Cemeteries and Mortuaries-Better Together or Apart? State Laws Banning the Combination of Cemeteries and Funeral Homes Harm Consumers by Reducing Variety and Raising Costs

By Harrington, David E.; Treber, Jaret | Regulation, Winter 2012 | Go to article overview

Cemeteries and Mortuaries-Better Together or Apart? State Laws Banning the Combination of Cemeteries and Funeral Homes Harm Consumers by Reducing Variety and Raising Costs


Harrington, David E., Treber, Jaret, Regulation


In the 19th century, it was common for funeral homes to be more than just funeral homes. Many were also furniture stores or liveries. At the time, many towns had too few deaths to support stand-alone funeral homes. Hence, it was natural for the local cabinetmaker to also be the undertaker, keeping his woodworking shop busy making both cabinets and coffins. Similarly, many livery owners used their wagons to deliver freight or-draped in black cloth-to carry bodies to cemeteries.

We estimate that more than a third of funeral homes in Michigan and Wisconsin prior to 1925 were combination firms: three-fourths of them partnered with furniture stores and the rest with liveries. These funeral homes reduced their costs by producing more than just funerals, a phenomenon that economists call economies of scope. Funeral homes that also sold furniture or hauled freight could lower their costs by keeping their capital and labor busy-no twiddling of thumbs or idle woodshops waiting for someone to die.

During epidemics, the cabinetmakers of these combination firms were busy building coffins and having their wagons carry bodies to cemeteries. During happier times, these firms spent more time making cabinets and delivering freight. It is a morbid example of the "peak load" problem, the problem that producers face when their businesses experience surges and slumps in demand and they need to keep costly capital on hand to satisfy the surges. Today, electricity producers must be able to handle surges in demand when temperatures soar and people crank up the air conditioning. Then, funeral homes needed to handle surges in demand when epidemics heated up and families sent for the undertaker.

Over the first half of the 20th century, funeral homes shed their partnerships with furniture stores and liveries as towns turned into cities and funeral directors handled more aspects of burial preparation. At the same time, commercial cemeteries became much more prevalent, both because many church and town cemeteries filled up and because consumers were willing to pay for graves and markers in newly created memorial and garden cemeteries.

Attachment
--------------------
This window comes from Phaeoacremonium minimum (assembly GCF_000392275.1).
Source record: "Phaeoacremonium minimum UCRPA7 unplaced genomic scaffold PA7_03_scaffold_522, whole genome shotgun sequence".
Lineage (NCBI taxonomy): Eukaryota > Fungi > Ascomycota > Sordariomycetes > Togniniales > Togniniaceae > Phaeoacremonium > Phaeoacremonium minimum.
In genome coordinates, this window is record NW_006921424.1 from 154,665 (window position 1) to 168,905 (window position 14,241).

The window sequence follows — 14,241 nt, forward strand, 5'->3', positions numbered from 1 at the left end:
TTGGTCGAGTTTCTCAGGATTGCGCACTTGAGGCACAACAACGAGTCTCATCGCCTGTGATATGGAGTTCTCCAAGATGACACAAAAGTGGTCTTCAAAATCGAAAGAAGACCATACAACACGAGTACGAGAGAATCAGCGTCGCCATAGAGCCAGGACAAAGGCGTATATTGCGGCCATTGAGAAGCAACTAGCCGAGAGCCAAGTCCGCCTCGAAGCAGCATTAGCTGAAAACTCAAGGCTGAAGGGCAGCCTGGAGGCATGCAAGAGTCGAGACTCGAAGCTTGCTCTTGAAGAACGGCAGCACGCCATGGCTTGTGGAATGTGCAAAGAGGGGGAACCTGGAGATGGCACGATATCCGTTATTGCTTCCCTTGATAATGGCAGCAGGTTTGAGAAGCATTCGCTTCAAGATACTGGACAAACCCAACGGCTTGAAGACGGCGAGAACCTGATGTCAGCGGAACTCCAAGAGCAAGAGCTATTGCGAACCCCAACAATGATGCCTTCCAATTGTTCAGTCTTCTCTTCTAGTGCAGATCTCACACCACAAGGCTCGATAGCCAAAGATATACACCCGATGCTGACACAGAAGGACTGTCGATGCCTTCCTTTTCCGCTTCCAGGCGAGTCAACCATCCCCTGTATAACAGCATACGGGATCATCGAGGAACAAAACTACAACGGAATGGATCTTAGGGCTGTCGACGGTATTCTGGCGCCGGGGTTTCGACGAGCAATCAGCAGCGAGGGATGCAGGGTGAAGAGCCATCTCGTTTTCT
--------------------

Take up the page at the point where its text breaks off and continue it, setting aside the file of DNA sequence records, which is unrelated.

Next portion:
Modern Combos--Funeral Homes and Cemeteries Coming Together

Over time, funeral homes naturally gravitated toward combining with cemeteries rather than furniture stores or liveries. In 1934, Hubert Eaton built a funeral home within his Forest Lawn Memorial Park in Glendale, Calif., establishing the first modern funeral home and cemetery combination. Today they are so common that funeral industry professionals commonly use the term "combination firms" to refer to the joint operation and/or ownership of cemeteries and funeral establishments. Some shorten the term even further, simply calling them "combos." Similarly, a stand-alone funeral home now means one located outside of a cemetery, rather than being independent of a livery or furniture store.

There are two advantages of combos. The first is that they may realize economies of scope by keeping their labor and capital busier than stand-alone facilities. For example, combos can share facilities. Arrangement rooms that would often sit idle at stand-alone funeral homes could be used to make cemetery arrangements. Also, combos may eliminate the need to collect the same information at two places, first at the stand-alone funeral home and then at the stand-alone cemetery. Savings that accrue from economies of scope may then be passed along to consumers.

The second advantage is that some consumers may prefer to patronize combos. Some might want to work with a single person to choose both funeral services and cemetery goods because they find the process painful and working with a single person will be quicker. They also may have elderly relatives and want the funeral services performed near the gravesite, or live in a congested area and want to avoid having a funeral cortege crawl through snarled streets.

For the empirical component of our study, we used the Nomis Funeral Home and Cemetery Directory--called the "Yellow Book" by industry professionals-to identify combos across the country. …

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Cemeteries and Mortuaries-Better Together or Apart? State Laws Banning the Combination of Cemeteries and Funeral Homes Harm Consumers by Reducing Variety and Raising Costs
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